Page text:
Q: I have been closely observing one of my managers’ behaviour for some time now. It is very sad for me to see how he is deteriorating in both his personal appearance, outlook towards life and even in his work. Once known as the best performer in the organisation, he has now become one of the worst around. From one who used to set high standards in his work and expectations on others, he is now a “couldn’t-care-less” person who just let everyone goes. No more standards and no more expectations. Judging from his remarks, comments and scruffy fat appearance, everyone knows that he is on the downhill. I also notice that he shuns himself away from people, and keeps a lot to himself. I am probably the only one whom he chats with occasionally, but this does not go beyond ten minutes. Each time I try to talk with him, he either brushes me aside or simply avoids talking about it. What can I do to really help him?
Good Samaritan

A: One thing I pick up from your description is that this person used to be a perfectionist but is now a scruffy one. It really does tell a lot about him. He is certainly undergoing deep depression. One possible reason is that he wanted to attain a perfect state in everything he does and that everything else comes second fiddle to his goal. However, for some hidden reasons, his formula was not working to his expectations, so things begun to tumble so much to the extent that he could not cope with them anymore. Thus, the logical thing to do is to give up. This probably explains his spiraling down all the way into deep depression.

The Bottom Line: This person needs some form of intervention either in counselling, coaching and even medical treatment. Left too long in his current state can lead to even more undesirable consequences; even suicide cannot be ruled out. Unless, you are professionally trained in one of these disciplines, it is unlikely you can help him. The best you can do is to persuade him to seek professional help to either get him out of this or to assess the seriousness of this neurosis. Even persuading him to change his work environment and his job functions can be of added help to him. On the social front, continue to make him feel wanted; so do not get put off by his ways but give him the attention and show him that you truly care and that he is very important to you. For all these measures, handle them delicately and tactfully.

Powerful Questions: How important is this person in your life that you want to do something more for him? What are you prepared to do for him? What are the qualities and values in you that will ensure you get some good results for him? What will it feel like when you succeed?

Q: Many times I have wanted to give feedback to some colleagues in the way they carry themselves in public. However, this intention cannot be converted into doable action because among the many reasons, I fear a backlash of a favour turning into a disfavour that may sour our relationship instead of making it better for us. I hear so many stories of how ugly things have been after a genuine feedback conversation and I have developed a phobia for doing this. However, deep in my heart, I know it is right that my good friends should know how they are performing as much as I do. Indeed am in a crossroad. What shall I do?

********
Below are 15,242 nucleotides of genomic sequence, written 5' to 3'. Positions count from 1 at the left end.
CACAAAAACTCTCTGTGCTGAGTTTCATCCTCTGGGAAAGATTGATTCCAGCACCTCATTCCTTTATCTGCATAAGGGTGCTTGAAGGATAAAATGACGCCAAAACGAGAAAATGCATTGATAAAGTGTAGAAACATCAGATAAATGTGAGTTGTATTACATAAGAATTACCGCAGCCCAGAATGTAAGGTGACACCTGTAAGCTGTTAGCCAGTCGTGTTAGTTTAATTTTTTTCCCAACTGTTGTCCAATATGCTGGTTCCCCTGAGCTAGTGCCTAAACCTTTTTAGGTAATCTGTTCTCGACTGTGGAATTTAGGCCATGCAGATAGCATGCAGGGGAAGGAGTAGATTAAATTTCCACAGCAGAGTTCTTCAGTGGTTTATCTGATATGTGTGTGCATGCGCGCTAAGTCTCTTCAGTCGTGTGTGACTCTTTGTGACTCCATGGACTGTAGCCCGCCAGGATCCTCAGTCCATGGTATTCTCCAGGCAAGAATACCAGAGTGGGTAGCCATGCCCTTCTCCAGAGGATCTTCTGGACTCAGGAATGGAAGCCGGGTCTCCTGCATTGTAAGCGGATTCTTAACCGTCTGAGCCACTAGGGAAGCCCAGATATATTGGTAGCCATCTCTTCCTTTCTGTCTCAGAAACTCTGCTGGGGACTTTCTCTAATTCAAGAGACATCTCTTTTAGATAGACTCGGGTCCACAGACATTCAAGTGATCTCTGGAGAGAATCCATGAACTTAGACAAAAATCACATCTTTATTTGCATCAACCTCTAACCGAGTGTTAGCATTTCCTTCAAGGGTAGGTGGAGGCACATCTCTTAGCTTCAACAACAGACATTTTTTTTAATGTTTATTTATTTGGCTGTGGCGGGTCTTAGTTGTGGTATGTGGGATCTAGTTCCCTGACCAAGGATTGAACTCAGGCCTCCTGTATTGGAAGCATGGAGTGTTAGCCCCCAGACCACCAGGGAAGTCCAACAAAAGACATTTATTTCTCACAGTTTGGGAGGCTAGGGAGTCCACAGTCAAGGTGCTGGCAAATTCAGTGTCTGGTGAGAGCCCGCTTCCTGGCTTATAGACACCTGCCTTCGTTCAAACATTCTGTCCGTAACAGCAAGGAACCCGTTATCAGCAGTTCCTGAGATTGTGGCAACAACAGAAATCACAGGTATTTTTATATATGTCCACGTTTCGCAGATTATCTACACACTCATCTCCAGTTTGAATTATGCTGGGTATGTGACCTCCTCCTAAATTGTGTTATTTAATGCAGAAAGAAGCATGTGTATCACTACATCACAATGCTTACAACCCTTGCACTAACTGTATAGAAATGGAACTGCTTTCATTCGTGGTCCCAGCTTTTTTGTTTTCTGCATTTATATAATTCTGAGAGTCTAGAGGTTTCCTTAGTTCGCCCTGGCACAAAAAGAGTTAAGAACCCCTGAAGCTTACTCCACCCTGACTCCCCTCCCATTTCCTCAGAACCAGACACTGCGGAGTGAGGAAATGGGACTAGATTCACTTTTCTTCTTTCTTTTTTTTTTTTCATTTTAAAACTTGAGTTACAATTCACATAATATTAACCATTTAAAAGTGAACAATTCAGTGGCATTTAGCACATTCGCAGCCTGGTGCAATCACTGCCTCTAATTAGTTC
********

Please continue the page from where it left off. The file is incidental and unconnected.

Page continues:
A: You need to genuinely ask yourself what your real intention is; whether they should know of your personal viewpoint, a criticism that you want to level at them or a sincere deed with no other agenda in it. Never underestimate the recipient in knowing what the real intention is as it is laden in your words, facial expression, emotional state and other body language cues. This explains why things get soured as in many cases they were not genuinely given from the heart.

The Bottom Line: Sincerity is the most important success factor in feedback giving. The other one is to find the best time to do it. When both are operating in a stable emotional state, there is greater receptivity and lesser chance of miscommunication. A cool head is always better than a “hot” one in such circumstances. Also, do not jump into telling them the negative things alone, as there should be good things that you can share to encourage and compliment the person. Be as “balanced” as possible. See the goodness in people. Finally, always check to find out their views on what you have said and be prepared to accept disagreement willingly too.

Powerful Questions: What does giving feedback gives you and the other person? When you do it with success, how does it serve both of you? What do you need to remember always, when giving feedback? How will you want others to do when they give feedback to you?

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